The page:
Interviews were a lot of fun and, at least in radiology, almost completely stress free. Those interview preparation questions that the school provided us with were pretty much useless. The conversation-like interviews I had with faculty really helped me get to know a program and helped me let them know the kind of person I am. The few "standard" interviews I had were very awkward for both parties and probably not very helpful for either (especially, the one where one faculty member was interviewing two applicants at once). Some quick points: At first I started reading about the faculty at the institution, but I gave up on it pretty quickly. I never had to bring it up and the casual conversations we were having were much better. Buying and carrying a leather portfolio was useless. I never had to pull out a CV or research paper. I lost it half-way through the interview process and never bothered getting another one. There will be "illegal" questions (especially, "where else are you applying?"). I also once got asked what religion I was ("none" was the response, in case you were wondering).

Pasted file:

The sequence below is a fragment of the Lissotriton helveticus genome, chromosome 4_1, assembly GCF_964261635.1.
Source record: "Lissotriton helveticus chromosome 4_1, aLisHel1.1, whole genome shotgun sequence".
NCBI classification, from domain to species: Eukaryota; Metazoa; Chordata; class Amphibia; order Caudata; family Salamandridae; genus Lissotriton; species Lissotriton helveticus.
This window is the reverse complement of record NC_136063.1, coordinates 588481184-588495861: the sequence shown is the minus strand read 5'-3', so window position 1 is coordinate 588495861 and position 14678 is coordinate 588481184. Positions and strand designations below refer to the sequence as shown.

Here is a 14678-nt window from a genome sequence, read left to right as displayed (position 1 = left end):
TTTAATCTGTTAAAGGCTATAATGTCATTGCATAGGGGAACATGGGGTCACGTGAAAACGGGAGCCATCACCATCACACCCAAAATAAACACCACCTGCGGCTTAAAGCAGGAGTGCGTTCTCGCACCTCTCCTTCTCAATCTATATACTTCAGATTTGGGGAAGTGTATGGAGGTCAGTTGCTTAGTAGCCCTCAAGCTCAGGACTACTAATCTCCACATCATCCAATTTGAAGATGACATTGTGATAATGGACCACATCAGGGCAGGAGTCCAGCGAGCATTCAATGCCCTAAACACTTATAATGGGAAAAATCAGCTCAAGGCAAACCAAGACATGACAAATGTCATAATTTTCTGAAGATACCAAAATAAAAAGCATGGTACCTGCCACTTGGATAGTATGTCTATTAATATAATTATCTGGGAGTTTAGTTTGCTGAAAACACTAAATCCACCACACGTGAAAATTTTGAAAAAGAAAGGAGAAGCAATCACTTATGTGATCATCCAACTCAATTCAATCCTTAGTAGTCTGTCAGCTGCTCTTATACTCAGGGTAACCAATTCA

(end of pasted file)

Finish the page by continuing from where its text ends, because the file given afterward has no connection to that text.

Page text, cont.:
2. Traveling
Holy crap this is expensive. I went to 10 radiology interviews and 9 intern year interviews. Some I drove to, some I flew to. A few places provided a hotel room, most didn't. I kept track of the total cost and I just hit $3000. Add to that the application fees and it gets close to $4000. That's why most people take a loan. A couple of tips: Southwest is awesome (cheap, free bags, can cancel/change without a penalty; it doesn't get better). Renting a car is often cheaper than taking cabs everywhere and it gives you a chance to explore the town. Signing up for frequent flyer and hotel loyalty programs pays off, even if you end up not using the points. I got nice hotel upgrades and free perks (drinks, snacks, higher floor) just because I attached a number to my name. Trying to cluster all the interviews in one region together is nice, but will probably end up to be impossible. TSA sucks, though, I found out that if you freeze your liquids, you can take more than 3 ounces.